Although financial advisors’ dissatisfaction with their dealer firms in many categories increased year-over-year, a closer look reveals that firms are delivering quality financial products for advisors to sell, as well as giving their advisors the freedom to sell the products they consider to be the best fit for their clients.
Specifically, advisors gave their firms overall average performance ratings of 8.8 and 9.3 in the “quality of firm’s product offering” and “freedom to make objective product choices” categories, respectively. These ratings ranked as the third-highest and highest such average, respectively, for all categories in this year’s Report Card. These rankings are notable because these two categories ranked in the top five in importance to advisors’ businesses.
In the case of Toronto-based HollisWealth Inc., its advisors rated the firm lower in many categories year-over-year because of the challenges related to Quebec City-based Industrial Alliance Insurance and Financial Services Inc.’s acquisition of HollisWealth from Bank of Nova Scotia last year. However, the strong ratings of 9.0 that HollisWealth’s advisors gave their firm in both categories were not in spite of the change of ownership but because of it. Many of HollisWealth’s advisors said they believe that they now have a greater level of independence than under Scotiabank.
“[The level of freedom] is night and day. Before, if you were selling something that wasn’t a Scotiabank product, somebody would call you and ask you why,” says a HollisWealth advisor in Ontario. “Now, [IA’s management] leaves you alone to do your job.”
Richard Legault, president of Montreal-based Industrial Alliance Securities Inc., says that permitting that independence is part of IA’s strategic focus for wealth management.
“The goal is for [an advisor] to sit in front of a client and be able to say that the product he or she offering is the best product [for the client],” he says.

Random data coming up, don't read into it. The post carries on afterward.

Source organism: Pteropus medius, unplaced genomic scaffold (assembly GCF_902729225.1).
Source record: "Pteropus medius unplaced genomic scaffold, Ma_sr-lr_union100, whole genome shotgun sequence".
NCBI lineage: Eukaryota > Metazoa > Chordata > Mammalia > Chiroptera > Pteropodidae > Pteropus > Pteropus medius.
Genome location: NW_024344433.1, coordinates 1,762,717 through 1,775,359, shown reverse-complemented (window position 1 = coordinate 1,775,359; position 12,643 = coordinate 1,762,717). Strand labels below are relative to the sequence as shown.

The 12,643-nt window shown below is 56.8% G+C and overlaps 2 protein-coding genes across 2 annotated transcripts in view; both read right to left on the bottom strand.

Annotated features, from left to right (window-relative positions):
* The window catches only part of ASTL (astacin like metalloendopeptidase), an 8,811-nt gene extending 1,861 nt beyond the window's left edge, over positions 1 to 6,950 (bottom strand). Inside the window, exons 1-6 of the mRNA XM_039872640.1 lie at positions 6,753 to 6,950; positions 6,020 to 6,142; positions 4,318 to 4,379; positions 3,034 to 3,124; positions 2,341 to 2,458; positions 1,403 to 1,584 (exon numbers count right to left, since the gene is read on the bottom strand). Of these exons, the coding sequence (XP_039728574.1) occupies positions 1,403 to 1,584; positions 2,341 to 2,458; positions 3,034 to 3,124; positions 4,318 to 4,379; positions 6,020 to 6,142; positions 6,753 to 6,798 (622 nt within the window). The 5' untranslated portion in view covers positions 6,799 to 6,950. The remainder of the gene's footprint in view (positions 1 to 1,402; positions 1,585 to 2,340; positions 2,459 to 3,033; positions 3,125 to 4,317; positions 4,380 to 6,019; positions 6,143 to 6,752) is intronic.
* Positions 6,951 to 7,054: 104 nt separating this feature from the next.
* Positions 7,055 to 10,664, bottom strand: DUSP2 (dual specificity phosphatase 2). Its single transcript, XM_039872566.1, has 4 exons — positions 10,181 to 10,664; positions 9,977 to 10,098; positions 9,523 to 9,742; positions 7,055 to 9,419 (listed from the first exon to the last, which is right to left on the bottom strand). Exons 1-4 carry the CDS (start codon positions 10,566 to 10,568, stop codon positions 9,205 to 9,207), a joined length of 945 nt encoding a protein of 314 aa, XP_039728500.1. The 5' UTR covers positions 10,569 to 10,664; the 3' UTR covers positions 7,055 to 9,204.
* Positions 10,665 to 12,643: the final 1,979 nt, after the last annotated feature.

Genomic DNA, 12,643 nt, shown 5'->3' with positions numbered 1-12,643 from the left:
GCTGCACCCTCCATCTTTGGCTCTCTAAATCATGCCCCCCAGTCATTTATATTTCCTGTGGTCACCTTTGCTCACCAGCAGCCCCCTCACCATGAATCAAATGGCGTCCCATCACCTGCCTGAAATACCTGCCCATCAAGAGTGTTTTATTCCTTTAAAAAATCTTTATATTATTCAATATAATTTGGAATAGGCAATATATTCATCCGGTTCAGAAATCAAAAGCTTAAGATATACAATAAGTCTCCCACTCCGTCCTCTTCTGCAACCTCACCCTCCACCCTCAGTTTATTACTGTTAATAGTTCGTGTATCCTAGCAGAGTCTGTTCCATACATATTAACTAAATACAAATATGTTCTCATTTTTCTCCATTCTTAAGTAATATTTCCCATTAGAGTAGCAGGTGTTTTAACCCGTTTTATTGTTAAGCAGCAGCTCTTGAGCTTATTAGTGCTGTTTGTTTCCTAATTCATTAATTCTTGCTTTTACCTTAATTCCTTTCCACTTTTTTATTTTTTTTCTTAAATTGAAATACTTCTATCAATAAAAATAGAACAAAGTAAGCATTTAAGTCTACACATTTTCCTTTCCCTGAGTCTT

HollisWealth advisors’ only concern was that some products they had used when Scotiabank owned the firm aren’t on IA’s shelf. In turn, Legault says, IA’s product review committee is in the process of doing due diligence on all the products beyond “regular mutual funds.”
Says Legault: “It’s our responsibility as a firm to make sure the products that are being offered meet certain criteria.”
Advisors with Markham, Ont.-based Worldsource Wealth Management Inc. also went through changes this year that affected their perception of the firm. Ill-timed changes to the firm’s technology platform left advisors reeling, but the broad product offering was the saving grace for many. Worldsource advisors gave their firm ratings of 8.8 in the quality category and 9.2 in the freedom category.
“[Products on offer] is probably one of the most wonderful reasons to join Worldsource,” says an advisor with that firm in Ontario. “My platform is completely open.”
Richard Rizi, senior director of investment services with Worldsource Financial Management Inc. (the division of Worldsource that falls under the Mutual Fund Dealers Association of Canada’s purview), says the firm takes pride in its offering and plans to fortify its product shelf this year by introducing the capacity for mutual fund-licensed advisors to sell ETFs: “Worldsource has deep roots in the independent advisor space and in supporting advisors to make independent decisions. Having a robust product shelf is absolutely part of that.”
Advisors with Montreal-based Peak Financial Group are well aware of the advantage a broad product shelf presents, as the firm is one of only a few dealers that have a platform for mutual fund-licensed advisors to sell ETFs. Peak led the pack in both product categories in the Report Card, with a rating of 9.6 for quality and 9.8 for freedom.
“Now, with ETFs being offered, you can get anything pretty much under the sun,” says a Peak advisor on the Prairies.
Overall, advisors at other dealers were happy with their product offerings – provided they have the freedom to make use of it.
“I have nobody to tell me what product I have to [sell to my clients],” says an advisor in Ontario with Toronto-based Assante Wealth Management (Canada) Ltd., which received high ratings of 9.1 for quality of products and 9.4 for freedom.
Meanwhile, advisors at some of the independent dealers that offer no proprietary products were particularly pleased with both the product shelves they can access and the freedom to sell whatever they deem to be a best fit for their clients.
“[My firm’s] strength is that it stays out of the advisor’s business,” says an advisor in Alberta with Calgary-based Portfolio Strategies Corp.
“If you have solid, statistical information for the choice [of product] you make, [management] doesn’t question it,” says an advisor on the Prairies with Windsor, Ont.-based Sterling Mutuals Inc. That firm received both praise and high rankings from advisors in both product-related categories.
Michael Stanley, Sterling Mutuals’ president, says the firm’s focus on giving advisors the independence they clamour for serves both advisors and clients well: “As soon as you bring proprietary products into the discussion, it raises issues of conflicts of interest. [Independence] is just a purer way of dealing with clients and being objective.”